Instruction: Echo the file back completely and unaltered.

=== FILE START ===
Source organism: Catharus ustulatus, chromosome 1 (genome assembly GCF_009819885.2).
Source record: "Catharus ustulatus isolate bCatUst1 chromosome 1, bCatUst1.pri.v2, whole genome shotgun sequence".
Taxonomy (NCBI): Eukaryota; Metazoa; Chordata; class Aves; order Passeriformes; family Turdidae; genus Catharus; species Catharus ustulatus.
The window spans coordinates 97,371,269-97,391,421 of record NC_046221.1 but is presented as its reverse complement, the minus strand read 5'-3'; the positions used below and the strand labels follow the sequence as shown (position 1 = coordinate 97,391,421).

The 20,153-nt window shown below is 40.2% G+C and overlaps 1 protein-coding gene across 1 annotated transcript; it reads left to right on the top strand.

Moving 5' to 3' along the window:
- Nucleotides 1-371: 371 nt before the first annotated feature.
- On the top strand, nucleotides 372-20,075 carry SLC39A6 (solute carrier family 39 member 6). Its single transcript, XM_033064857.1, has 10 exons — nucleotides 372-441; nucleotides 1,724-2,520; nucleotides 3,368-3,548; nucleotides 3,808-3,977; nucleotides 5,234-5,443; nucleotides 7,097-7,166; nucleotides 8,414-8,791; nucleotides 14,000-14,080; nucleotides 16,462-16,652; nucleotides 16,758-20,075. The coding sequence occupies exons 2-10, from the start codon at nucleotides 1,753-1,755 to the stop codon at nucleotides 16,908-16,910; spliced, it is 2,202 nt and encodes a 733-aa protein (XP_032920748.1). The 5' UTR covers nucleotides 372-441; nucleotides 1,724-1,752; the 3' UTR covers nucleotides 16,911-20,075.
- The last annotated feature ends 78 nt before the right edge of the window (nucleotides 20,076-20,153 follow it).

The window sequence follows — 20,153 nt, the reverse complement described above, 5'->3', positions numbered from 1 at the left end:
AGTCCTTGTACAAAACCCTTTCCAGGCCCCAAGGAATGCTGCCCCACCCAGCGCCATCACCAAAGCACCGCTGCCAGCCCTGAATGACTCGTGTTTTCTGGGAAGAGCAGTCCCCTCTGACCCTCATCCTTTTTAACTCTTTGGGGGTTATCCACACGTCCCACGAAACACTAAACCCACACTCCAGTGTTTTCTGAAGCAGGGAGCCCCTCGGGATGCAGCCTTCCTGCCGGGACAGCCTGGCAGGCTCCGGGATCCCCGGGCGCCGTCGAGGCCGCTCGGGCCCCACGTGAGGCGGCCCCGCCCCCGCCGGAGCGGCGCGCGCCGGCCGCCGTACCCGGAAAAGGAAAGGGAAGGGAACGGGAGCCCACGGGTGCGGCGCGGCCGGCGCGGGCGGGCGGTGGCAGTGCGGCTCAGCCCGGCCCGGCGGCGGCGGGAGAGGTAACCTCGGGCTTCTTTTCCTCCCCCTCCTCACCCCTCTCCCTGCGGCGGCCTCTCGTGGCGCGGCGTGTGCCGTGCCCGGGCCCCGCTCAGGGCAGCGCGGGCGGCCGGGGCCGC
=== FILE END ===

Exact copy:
Source organism: Catharus ustulatus, chromosome 1 (genome assembly GCF_009819885.2).
Source record: "Catharus ustulatus isolate bCatUst1 chromosome 1, bCatUst1.pri.v2, whole genome shotgun sequence".
Taxonomy (NCBI): Eukaryota; Metazoa; Chordata; class Aves; order Passeriformes; family Turdidae; genus Catharus; species Catharus ustulatus.
The window spans coordinates 97,371,269-97,391,421 of record NC_046221.1 but is presented as its reverse complement, the minus strand read 5'-3'; the positions used below and the strand labels follow the sequence as shown (position 1 = coordinate 97,391,421).

The 20,153-nt window shown below is 40.2% G+C and overlaps 1 protein-coding gene across 1 annotated transcript; it reads left to right on the top strand.

Moving 5' to 3' along the window:
- Nucleotides 1-371: 371 nt before the first annotated feature.
- On the top strand, nucleotides 372-20,075 carry SLC39A6 (solute carrier family 39 member 6). Its single transcript, XM_033064857.1, has 10 exons — nucleotides 372-441; nucleotides 1,724-2,520; nucleotides 3,368-3,548; nucleotides 3,808-3,977; nucleotides 5,234-5,443; nucleotides 7,097-7,166; nucleotides 8,414-8,791; nucleotides 14,000-14,080; nucleotides 16,462-16,652; nucleotides 16,758-20,075. The coding sequence occupies exons 2-10, from the start codon at nucleotides 1,753-1,755 to the stop codon at nucleotides 16,908-16,910; spliced, it is 2,202 nt and encodes a 733-aa protein (XP_032920748.1). The 5' UTR covers nucleotides 372-441; nucleotides 1,724-1,752; the 3' UTR covers nucleotides 16,911-20,075.
- The last annotated feature ends 78 nt before the right edge of the window (nucleotides 20,076-20,153 follow it).

The window sequence follows — 20,153 nt, the reverse complement described above, 5'->3', positions numbered from 1 at the left end:
AGTCCTTGTACAAAACCCTTTCCAGGCCCCAAGGAATGCTGCCCCACCCAGCGCCATCACCAAAGCACCGCTGCCAGCCCTGAATGACTCGTGTTTTCTGGGAAGAGCAGTCCCCTCTGACCCTCATCCTTTTTAACTCTTTGGGGGTTATCCACACGTCCCACGAAACACTAAACCCACACTCCAGTGTTTTCTGAAGCAGGGAGCCCCTCGGGATGCAGCCTTCCTGCCGGGACAGCCTGGCAGGCTCCGGGATCCCCGGGCGCCGTCGAGGCCGCTCGGGCCCCACGTGAGGCGGCCCCGCCCCCGCCGGAGCGGCGCGCGCCGGCCGCCGTACCCGGAAAAGGAAAGGGAAGGGAACGGGAGCCCACGGGTGCGGCGCGGCCGGCGCGGGCGGGCGGTGGCAGTGCGGCTCAGCCCGGCCCGGCGGCGGCGGGAGAGGTAACCTCGGGCTTCTTTTCCTCCCCCTCCTCACCCCTCTCCCTGCGGCGGCCTCTCGTGGCGCGGCGTGTGCCGTGCCCGGGCCCCGCTCAGGGCAGCGCGGGCGGCCGGGGCCGC